Taming Crow by Paula Marinaro
Also in this series: Raine Falling, Chasing Claire, Saving Glory
Published by Amazon Digital Services on October 24th 2015
Genres: Biker / MC, Contemporary Romance
Buy on Amazon
The moment that Melissa Raymoor saw the small, rundown cottage sitting at the edge of the woods looking so neglected and forlorn, she was all in. Melissa knew that the little house needed a family as much as her little family needed it. The young widow longed for the tranquility that she was sure renting the home would provide for herself and her small son. What Melissa did not expect was to have their fragile peace interrupted by the fast living, foul mouthed, larger- than- life landlord who moved in next door.
Crow Mathison knew that he frightened his tenant and not just a little. He had seen the look of terror written all over her face the moment she saw him. But he couldn’t deny it, thinking of Melissa gave him an adrenalin rush. Prissy, mousy, holier than thou, soccer mom Melissa. She was skinny, uptight and totally immune to the outlaw biker thing he had going on. She avoided him, ignored him and called him out on his bullshit every step of the way. And he couldn’t get enough of her.
In the small town of Havengate, passions will ignite, secrets will be revealed and the past will come back to threaten the fragile happiness and trust that Melissa and Crow begin to build with one another.
* This is the third installment of the Hells Saints MC series. It can be read as a standalone *
There is a lot to like about Paula Marinaro’s newest addition to the Hells Saints MC Series. I was kind of nervous since Crow pissed me off in the first book with his shenanigans, but he redeems himself in Taming Crow. I was surprised that unlike the first two books in the series, this isn’t really an MC romance. Yes, Crow is a member of the Hell’s Saints, and we get glimpses of the MC and even a trip back home for Crow due to an emergency, but the focus is on Crow and Melissa. It’s more of an emotional book as Crow works through his issues, and Melissa works through her decidedly deeper and harder to deal with ones. There wasn’t much action and grit here. Although I would have definitely liked a scene reminiscent of Dolly sticking a broken bottle into some crazy psycho bitch’s jugular, I did enjoy Taming Crow even without my beloved action.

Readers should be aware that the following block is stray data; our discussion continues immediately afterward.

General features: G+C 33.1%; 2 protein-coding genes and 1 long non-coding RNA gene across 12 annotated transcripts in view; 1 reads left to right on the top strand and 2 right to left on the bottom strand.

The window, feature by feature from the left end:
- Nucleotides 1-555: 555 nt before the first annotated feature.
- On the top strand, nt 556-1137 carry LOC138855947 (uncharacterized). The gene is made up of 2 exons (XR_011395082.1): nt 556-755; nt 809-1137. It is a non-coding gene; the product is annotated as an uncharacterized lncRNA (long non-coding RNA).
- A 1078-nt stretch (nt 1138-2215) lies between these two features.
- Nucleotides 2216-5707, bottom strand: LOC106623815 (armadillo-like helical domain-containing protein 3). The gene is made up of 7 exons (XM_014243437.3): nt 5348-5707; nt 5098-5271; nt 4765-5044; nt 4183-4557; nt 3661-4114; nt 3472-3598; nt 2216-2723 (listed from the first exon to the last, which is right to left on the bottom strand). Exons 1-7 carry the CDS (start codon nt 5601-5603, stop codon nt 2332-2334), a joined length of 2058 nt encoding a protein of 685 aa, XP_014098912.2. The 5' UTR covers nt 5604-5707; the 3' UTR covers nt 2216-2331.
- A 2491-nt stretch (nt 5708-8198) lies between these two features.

Crow has gone nomad to get his head on straight. I was a little puzzled as to why he’d end up at the house he started building with his she-bitch from hell ex, but okay, whatever. Once he sees who lives in the cottage behind the main house, he decides to fix the property, if he can find out more about the puzzle that is his cottage tenant, even better.
Melissa definitely had some major problems. Unfortunately for our alpha biker hero, these weren’t problems Crow could fix with a well-placed bullet or even a punch. The widow of a military man killed in action, she was having a hard time coming to terms with the circumstances surrounding his death. She was also dealing with a child with health issues and living in a town she knew very few people in. Although I liked Melissa, I think she was too far in her own head. Where some would say Crow was kind of an asshole about some things, I was cheering him on for calling her on her bullshit. Okay, at first he was definitely an asshole but I forgave him that.
Crow grew up a lot in this book, thank goodness because he needed to. No insta-love here, at first Melissa was so far in her self-flagellation, you couldn’t tell there was a vibrant and beautiful woman under all that mourning. I liked that Crow didn’t go into this with thoughts of getting in a beautiful woman’s pants (seriously, she was tired and drab, not beautiful at that point), he just knew things weren’t right and wanted to know why.
I loved that once Crow sees her, there is no other women even when he wasn’t banging her. So refreshing in an MC book. He went all out to figure out what was wrong and fix her. Also, the care he took with Melissa’s boy- it was beautiful to be able to “watch” that relationship grow into a father/son type relationship.
I did miss the action. I think if this had a balance between the emotional journey and some action, I would have awarded it 4.5 to 5 stars. Still a good read, and I can’t wait for the next one.
Spice’s Rating: 4 Stars
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